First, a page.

Weaker Crop Boosts Bangladesh’s 2018 Import Forecast to 1.2 Million Tons
   Global rice trade for 2018 is projected at a near-record 44.4 million tons, nearly unchanged from the previous forecast and just 0.14 million tons below the year-earlier record. 
   Global rice trade in 2017 is projected at 44.6 million tons, virtually unchanged from a month earlier but 11 percent larger than a year earlier.
   Thailand’s Price Quotes Drop Slightly, U.S. Price Quotes Continue to Increase
   Prices for most grades of Thailand’s regular-milled white rice declined slightly over the past month, as buyers are waiting for the harvest of the main 2017/18 rice crop to start. Prices for Thailand’s 100-percent Grade B milled white rice were quoted at $406 per ton for the week ending October 9, down $4 from the week ending September 12. Prices for Thailand’s parboiled 5-percent brokens – a specialty rice – were quoted at $410 per ton for the week ending October 9, down $3 from the week ending September 12. Thailand’s premium jasmine rice (also a specialty rice) was quoted at $925 per ton for the week ending October 9, up 11.5 percent from the week ending September 12. All price quotes for Thailand’s rice are from the     Weekly Rice Price Update reported by the U.S. Agricultural Office in Bangkok.
   Price quotes for Vietnam’s high-quality 5-percent-broken kernels were reported at $387 per ton for the week ending October 10, down $8 from the week ending September 13. Lack of new demand and strong competition from other sellers in the region are behind the price drop. Vietnam’s prices are currently just $4-$5 below prices for similar qualities of Thailand’s rice. Vietnam’s rice typically sells at prices $20-$40 per ton below prices for comparable grades of Thailand’s rice.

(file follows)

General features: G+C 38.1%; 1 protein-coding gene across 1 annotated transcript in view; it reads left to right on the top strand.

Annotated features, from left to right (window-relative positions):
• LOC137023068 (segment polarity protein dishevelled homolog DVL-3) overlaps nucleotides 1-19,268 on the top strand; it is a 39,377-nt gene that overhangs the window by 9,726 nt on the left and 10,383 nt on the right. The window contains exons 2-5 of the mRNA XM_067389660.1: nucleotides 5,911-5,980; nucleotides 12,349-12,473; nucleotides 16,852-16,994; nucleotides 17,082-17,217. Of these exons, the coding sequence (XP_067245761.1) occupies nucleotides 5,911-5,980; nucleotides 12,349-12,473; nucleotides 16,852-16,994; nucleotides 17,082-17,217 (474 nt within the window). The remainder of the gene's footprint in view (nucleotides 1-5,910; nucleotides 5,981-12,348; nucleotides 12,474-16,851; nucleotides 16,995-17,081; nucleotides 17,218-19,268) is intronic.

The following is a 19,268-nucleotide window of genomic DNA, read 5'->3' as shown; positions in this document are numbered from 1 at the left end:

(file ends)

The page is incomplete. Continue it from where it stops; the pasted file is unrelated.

In contrast, U.S. prices for long-grain milled rice rose over the past month, likely a response to expected tighter U.S. supplies in 2017/18. For the week ending October 10, prices for high-quality U.S. Southern long-grain rice (No. 2, 4-percent brokens, bagged, free on board (fob) vessel, U.S. Gulfport) were quoted at $560 per ton, up $10 from the week ending September 13 and the highest since November 2015. The U.S. price difference over Thailand’s 100-percent Grade B milled rice was $154 per ton, up from $140 for the week ending September 13 and the highest since December 2015. Prices for U.S. long-grain rough-rice (bulk, fob vessel, New Orleans) were quoted at $316 per ton for the week ending October 9, up $11 from the week ending September 13 and the highest since October 2015.
   Price quotes for California medium-grain milled rice (No. 1, 4-percent brokens, sacked, free on board, domestic mill) also increased over the past month. For the week ending October 10 prices were quoted at $795 per ton, up $45 from the week ending September 13 and the highest since December 2015. Export prices for California medium-grain milled-rice (4-percent brokens, sacked, on board vessel in Oakland) were quoted at $845 per ton for the week ending October 10, up $25 from the week ending September 13. ∆